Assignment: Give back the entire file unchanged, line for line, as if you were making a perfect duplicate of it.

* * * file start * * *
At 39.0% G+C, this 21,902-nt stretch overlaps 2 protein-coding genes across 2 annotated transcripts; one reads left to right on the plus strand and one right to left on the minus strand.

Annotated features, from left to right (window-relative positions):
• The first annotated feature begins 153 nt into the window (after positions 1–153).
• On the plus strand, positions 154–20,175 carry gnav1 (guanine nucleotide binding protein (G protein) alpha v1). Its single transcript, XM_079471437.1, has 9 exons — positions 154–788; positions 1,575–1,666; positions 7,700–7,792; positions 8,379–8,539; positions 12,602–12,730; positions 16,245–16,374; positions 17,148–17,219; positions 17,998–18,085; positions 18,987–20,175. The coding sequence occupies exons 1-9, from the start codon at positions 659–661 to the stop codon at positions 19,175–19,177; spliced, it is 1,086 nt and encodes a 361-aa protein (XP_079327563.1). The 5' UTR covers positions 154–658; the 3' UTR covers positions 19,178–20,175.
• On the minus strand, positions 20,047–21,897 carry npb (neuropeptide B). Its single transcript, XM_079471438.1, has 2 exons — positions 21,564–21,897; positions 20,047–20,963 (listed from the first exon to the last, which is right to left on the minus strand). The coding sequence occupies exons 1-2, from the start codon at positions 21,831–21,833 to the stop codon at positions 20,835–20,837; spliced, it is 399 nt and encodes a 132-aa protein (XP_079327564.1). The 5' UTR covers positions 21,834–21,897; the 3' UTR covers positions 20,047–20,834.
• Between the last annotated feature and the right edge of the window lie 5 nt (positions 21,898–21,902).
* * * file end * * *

At 39.0% G+C, this 21,902-nt stretch overlaps 2 protein-coding genes across 2 annotated transcripts; one reads left to right on the plus strand and one right to left on the minus strand.

Annotated features, from left to right (window-relative positions):
• The first annotated feature begins 153 nt into the window (after positions 1–153).
• On the plus strand, positions 154–20,175 carry gnav1 (guanine nucleotide binding protein (G protein) alpha v1). Its single transcript, XM_079471437.1, has 9 exons — positions 154–788; positions 1,575–1,666; positions 7,700–7,792; positions 8,379–8,539; positions 12,602–12,730; positions 16,245–16,374; positions 17,148–17,219; positions 17,998–18,085; positions 18,987–20,175. The coding sequence occupies exons 1-9, from the start codon at positions 659–661 to the stop codon at positions 19,175–19,177; spliced, it is 1,086 nt and encodes a 361-aa protein (XP_079327563.1). The 5' UTR covers positions 154–658; the 3' UTR covers positions 19,178–20,175.
• On the minus strand, positions 20,047–21,897 carry npb (neuropeptide B). Its single transcript, XM_079471438.1, has 2 exons — positions 21,564–21,897; positions 20,047–20,963 (listed from the first exon to the last, which is right to left on the minus strand). The coding sequence occupies exons 1-2, from the start codon at positions 21,831–21,833 to the stop codon at positions 20,835–20,837; spliced, it is 399 nt and encodes a 132-aa protein (XP_079327564.1). The 5' UTR covers positions 21,834–21,897; the 3' UTR covers positions 20,047–20,834.
• Between the last annotated feature and the right edge of the window lie 5 nt (positions 21,898–21,902).